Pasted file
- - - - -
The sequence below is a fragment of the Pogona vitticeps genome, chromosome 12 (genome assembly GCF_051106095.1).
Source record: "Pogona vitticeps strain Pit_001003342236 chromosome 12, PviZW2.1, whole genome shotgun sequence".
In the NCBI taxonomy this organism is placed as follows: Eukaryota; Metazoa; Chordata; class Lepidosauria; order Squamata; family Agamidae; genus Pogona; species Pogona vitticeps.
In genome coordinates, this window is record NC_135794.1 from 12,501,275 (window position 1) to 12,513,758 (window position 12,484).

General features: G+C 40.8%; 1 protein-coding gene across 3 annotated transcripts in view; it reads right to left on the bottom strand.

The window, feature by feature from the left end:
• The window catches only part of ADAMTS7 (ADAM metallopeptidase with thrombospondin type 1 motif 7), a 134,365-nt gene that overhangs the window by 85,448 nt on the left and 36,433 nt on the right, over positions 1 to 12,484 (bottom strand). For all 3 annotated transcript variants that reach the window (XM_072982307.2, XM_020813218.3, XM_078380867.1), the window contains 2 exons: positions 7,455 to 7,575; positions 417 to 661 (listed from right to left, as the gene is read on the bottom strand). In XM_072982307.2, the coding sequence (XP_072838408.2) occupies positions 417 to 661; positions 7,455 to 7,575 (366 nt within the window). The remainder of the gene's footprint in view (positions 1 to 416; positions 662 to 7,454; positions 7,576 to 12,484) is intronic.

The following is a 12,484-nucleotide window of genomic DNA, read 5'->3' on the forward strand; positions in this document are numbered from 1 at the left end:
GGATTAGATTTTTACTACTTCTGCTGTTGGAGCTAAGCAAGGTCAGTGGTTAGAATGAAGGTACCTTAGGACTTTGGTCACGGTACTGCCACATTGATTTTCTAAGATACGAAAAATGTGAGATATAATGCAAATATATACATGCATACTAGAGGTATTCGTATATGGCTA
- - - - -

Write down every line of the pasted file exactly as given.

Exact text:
The sequence below is a fragment of the Pogona vitticeps genome, chromosome 12 (genome assembly GCF_051106095.1).
Source record: "Pogona vitticeps strain Pit_001003342236 chromosome 12, PviZW2.1, whole genome shotgun sequence".
In the NCBI taxonomy this organism is placed as follows: Eukaryota; Metazoa; Chordata; class Lepidosauria; order Squamata; family Agamidae; genus Pogona; species Pogona vitticeps.
In genome coordinates, this window is record NC_135794.1 from 12,501,275 (window position 1) to 12,513,758 (window position 12,484).

General features: G+C 40.8%; 1 protein-coding gene across 3 annotated transcripts in view; it reads right to left on the bottom strand.

The window, feature by feature from the left end:
• The window catches only part of ADAMTS7 (ADAM metallopeptidase with thrombospondin type 1 motif 7), a 134,365-nt gene that overhangs the window by 85,448 nt on the left and 36,433 nt on the right, over positions 1 to 12,484 (bottom strand). For all 3 annotated transcript variants that reach the window (XM_072982307.2, XM_020813218.3, XM_078380867.1), the window contains 2 exons: positions 7,455 to 7,575; positions 417 to 661 (listed from right to left, as the gene is read on the bottom strand). In XM_072982307.2, the coding sequence (XP_072838408.2) occupies positions 417 to 661; positions 7,455 to 7,575 (366 nt within the window). The remainder of the gene's footprint in view (positions 1 to 416; positions 662 to 7,454; positions 7,576 to 12,484) is intronic.

The following is a 12,484-nucleotide window of genomic DNA, read 5'->3' on the forward strand; positions in this document are numbered from 1 at the left end:
GGATTAGATTTTTACTACTTCTGCTGTTGGAGCTAAGCAAGGTCAGTGGTTAGAATGAAGGTACCTTAGGACTTTGGTCACGGTACTGCCACATTGATTTTCTAAGATACGAAAAATGTGAGATATAATGCAAATATATACATGCATACTAGAGGTATTCGTATATGGCTA